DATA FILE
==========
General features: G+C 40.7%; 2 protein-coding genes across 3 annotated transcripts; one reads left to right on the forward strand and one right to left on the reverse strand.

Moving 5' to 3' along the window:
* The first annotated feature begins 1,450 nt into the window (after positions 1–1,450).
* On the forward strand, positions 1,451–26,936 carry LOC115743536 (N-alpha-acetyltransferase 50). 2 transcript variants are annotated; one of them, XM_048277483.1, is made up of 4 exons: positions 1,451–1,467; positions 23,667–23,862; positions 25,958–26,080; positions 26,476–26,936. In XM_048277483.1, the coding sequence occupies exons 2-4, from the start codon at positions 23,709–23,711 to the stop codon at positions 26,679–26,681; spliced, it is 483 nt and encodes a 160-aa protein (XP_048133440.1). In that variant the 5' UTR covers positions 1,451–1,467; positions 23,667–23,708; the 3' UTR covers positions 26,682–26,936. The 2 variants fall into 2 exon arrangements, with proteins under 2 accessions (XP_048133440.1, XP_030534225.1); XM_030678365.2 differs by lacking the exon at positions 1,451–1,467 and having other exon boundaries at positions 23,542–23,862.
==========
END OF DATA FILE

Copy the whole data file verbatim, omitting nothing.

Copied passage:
General features: G+C 40.7%; 2 protein-coding genes across 3 annotated transcripts; one reads left to right on the forward strand and one right to left on the reverse strand.

Moving 5' to 3' along the window:
* The first annotated feature begins 1,450 nt into the window (after positions 1–1,450).
* On the forward strand, positions 1,451–26,936 carry LOC115743536 (N-alpha-acetyltransferase 50). 2 transcript variants are annotated; one of them, XM_048277483.1, is made up of 4 exons: positions 1,451–1,467; positions 23,667–23,862; positions 25,958–26,080; positions 26,476–26,936. In XM_048277483.1, the coding sequence occupies exons 2-4, from the start codon at positions 23,709–23,711 to the stop codon at positions 26,679–26,681; spliced, it is 483 nt and encodes a 160-aa protein (XP_048133440.1). In that variant the 5' UTR covers positions 1,451–1,467; positions 23,667–23,708; the 3' UTR covers positions 26,682–26,936. The 2 variants fall into 2 exon arrangements, with proteins under 2 accessions (XP_048133440.1, XP_030534225.1); XM_030678365.2 differs by lacking the exon at positions 1,451–1,467 and having other exon boundaries at positions 23,542–23,862.